Lessons from home: Eight essentials for living a graceful life

We all come from somewhere[1]. For many of us, this is a place we remember as home, more or less complete with a family (in whatever constellation), childhood friends, and a random collection of brittled memories, outgrown fantasies, bruised teddybears, and broken toys – the enormous value of all of which can only be assessed by our own smaller selves. For many of us, also, Christmas[2] is a time when we get a little more in touch with this place than in our day-to-day grown-up lives. Invariably, it seems, this encounter comes as an elaborate masquerade of, either, traumatised ghouls of an unfinished past in a spooky dance of unfulfilled reciprocal demands[3], or, kindred spirits in timeless harmonious embraces indulging in blissful appreciation of deep mutual understanding[4].

For most of us, both views are unrealistic extremes. For most of us, the places we come from were neither burning (or freezing) hells of unceasing emotional abuse nor marshmallowy (or melodious) heavens of uninterrupted unconditional love[5]. Instead, they were places of many ordinary as well as some extraordinary experiences, places of living, dying, laughing, crying, lamenting, enjoying, accepting, and letting go. And – often underemphasised in our overly critical or overly romanticising stories of those places – they were the first environment that taught us skills for coping with the world around us, skills we still (consciously or unconsciously) apply to whatever comes our way.

In homage to such skills and with gratitude to those who taught me, this is a post about what I learned at home: Eight indispensable tools for living a graceful life, even (or maybe even more) in uncertain times[6]. They might or might not appear useful to whoever happens to read this post – in either case, may they inspire you to think about what skills you picked up where you came from and how they help you along as you make your way through this world.

  1. Looking things up: At our home mealtimes were spent sitting at the table with everyone playing a civilised part in some educated conversation, strongly encouraged to not fidget, move around, or – worst of all – get up[7]. However, there was (and still is) one important exception to this rule: If some dispute about facts, figures, or opinions came up, it was mandatory for someone to leave the table, look the disputed item up in a dictionary (and/or other sources, if the first entry found was unsatisfactory or – which was the case more often than not – led to further follow-up questions[8]), and share their insights with everybody else around the table. Until this day, the impulse to check on any piece of information that comes my way before trusting its validity is an impulse I rarely suppress – all the more so as from what I see, the dysfunctionalities of our informational systems seem to increase rather than decrease as of late.
  2. Counting and sorting: Numbers of steps in all kinds of buildings from church steeples to watchtowers, numbers of traffic lights or road crossings on all kinds of itineraries, and, of course, the universe of humanistic knowledge in chewable (and memorable) bites such as muses (“Euer Urpokal Kliometerthal”[9]), planets (“Mein Vater erklärt mir jeden Sonntag unsere neun Planeten”[10]), deadly sins (“SALIGIA”), or wonders of the world (no shortcut) – in our family, anything in a somehow countable shape or form was counted. And, if counting wasn’t enough because several dimensions came into play, things were sorted. So, as a highlight of counting and sorting, the methodology of the identification key in its intellectually and aesthetically satisfying incorruptibility was one of the earliest scientific miracles I stood in awe of – applying it to crayon cuttings that I had collected from the sharpener[11]. Until this day, the conviction that most things under the sun can be lured to follow some kind of logic accessible to human minds remains a stronghold of how I think and work – all the more so as logic is my only legitimate reference point for making judgments when I’m not an expert (which is ever so often the case).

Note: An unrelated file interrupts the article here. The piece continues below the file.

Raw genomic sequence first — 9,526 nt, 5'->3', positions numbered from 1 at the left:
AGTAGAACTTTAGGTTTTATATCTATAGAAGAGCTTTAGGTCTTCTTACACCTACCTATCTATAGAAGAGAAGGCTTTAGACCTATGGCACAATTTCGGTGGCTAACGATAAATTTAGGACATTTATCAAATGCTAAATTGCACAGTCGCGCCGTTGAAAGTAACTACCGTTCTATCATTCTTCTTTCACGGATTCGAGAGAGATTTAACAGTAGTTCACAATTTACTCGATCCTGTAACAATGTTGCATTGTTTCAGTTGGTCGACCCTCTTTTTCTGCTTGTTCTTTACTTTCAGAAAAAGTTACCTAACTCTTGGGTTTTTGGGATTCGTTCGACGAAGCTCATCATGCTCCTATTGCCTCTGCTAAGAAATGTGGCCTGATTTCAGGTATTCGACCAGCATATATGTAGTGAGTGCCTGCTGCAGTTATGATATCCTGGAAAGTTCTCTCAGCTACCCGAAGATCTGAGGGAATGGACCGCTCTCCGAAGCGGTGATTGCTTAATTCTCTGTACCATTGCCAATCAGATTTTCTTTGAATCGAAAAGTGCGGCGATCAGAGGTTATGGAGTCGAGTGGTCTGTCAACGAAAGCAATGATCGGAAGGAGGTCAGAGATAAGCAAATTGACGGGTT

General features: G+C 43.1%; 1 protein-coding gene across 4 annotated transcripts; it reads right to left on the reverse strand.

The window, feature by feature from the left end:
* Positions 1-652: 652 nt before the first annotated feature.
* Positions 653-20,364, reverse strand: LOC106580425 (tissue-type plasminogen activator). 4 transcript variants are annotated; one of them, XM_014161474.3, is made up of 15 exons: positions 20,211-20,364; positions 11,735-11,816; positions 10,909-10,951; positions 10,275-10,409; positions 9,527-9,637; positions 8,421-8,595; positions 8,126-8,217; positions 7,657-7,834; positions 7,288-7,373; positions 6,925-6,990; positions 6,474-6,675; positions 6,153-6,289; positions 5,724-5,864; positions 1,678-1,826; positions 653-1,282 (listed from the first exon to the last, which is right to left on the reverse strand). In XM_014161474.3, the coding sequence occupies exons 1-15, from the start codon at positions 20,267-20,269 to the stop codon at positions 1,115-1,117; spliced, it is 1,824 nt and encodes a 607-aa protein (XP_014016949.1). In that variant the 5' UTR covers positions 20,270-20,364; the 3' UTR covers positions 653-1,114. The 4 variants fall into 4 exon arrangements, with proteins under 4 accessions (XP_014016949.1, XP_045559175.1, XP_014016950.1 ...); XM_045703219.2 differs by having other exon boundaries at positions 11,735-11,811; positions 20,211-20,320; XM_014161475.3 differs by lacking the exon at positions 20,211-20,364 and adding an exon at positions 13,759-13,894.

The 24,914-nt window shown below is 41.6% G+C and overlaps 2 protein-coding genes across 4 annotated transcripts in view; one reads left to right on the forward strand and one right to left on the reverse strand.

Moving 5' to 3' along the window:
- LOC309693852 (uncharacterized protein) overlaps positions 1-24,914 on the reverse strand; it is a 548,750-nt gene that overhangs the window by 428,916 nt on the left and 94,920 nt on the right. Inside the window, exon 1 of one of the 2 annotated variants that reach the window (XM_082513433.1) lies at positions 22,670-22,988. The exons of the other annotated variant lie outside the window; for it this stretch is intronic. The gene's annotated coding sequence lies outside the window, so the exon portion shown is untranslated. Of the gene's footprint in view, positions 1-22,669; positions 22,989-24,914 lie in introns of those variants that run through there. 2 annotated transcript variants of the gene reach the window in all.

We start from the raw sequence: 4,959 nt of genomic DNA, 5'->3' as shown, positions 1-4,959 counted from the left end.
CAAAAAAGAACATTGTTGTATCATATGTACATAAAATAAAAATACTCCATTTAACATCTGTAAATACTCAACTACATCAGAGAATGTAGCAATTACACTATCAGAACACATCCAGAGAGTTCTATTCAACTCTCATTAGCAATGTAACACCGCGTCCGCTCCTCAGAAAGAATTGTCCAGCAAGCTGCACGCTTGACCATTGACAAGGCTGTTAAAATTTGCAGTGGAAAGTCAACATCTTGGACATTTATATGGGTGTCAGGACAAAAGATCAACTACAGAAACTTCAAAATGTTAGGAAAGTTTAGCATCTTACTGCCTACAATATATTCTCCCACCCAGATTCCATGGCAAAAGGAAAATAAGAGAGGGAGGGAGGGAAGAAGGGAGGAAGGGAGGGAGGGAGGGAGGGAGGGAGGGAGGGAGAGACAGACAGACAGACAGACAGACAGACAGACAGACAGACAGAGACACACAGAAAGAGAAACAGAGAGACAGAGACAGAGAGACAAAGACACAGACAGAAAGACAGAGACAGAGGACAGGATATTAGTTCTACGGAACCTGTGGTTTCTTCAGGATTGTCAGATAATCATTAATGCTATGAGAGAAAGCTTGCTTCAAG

3. Cutting (Christmas) trees: Every year for Christmas (and sometimes also during the year, for horticultural reasons) a tree was cut in our garden[12]. In the beginning (after several dozen small fir trees given us by my mother’s stepfather had been planted all across the garden for future Christmas use), this was an uneventful happening involving a saw and a pair of garden gloves. Later, when the trees had grown higher than 4-5 meters, it became an acrobatic exercise with one of my parents high up on a ramshackle ladder construction, the other one directing the endeavour from below, making sure the blows (now administered with an axe) and cuts (involving several types of saws) were placed in a way that ensured that the top of the tree (the upper 2-3 meters destined to magically mutate into a Christmas tree in the coming days) fell in the opposite direction of all living beings in its vicinity[13]. Until this day, the conscious consideration of who could possibly be hit by the consequences of whatever I decide to dig into, chew on, or cut off is part and parcel of my decision-making process – all the more so as these days, the branches of what I deal with tend to extend way beyond visible garden fences.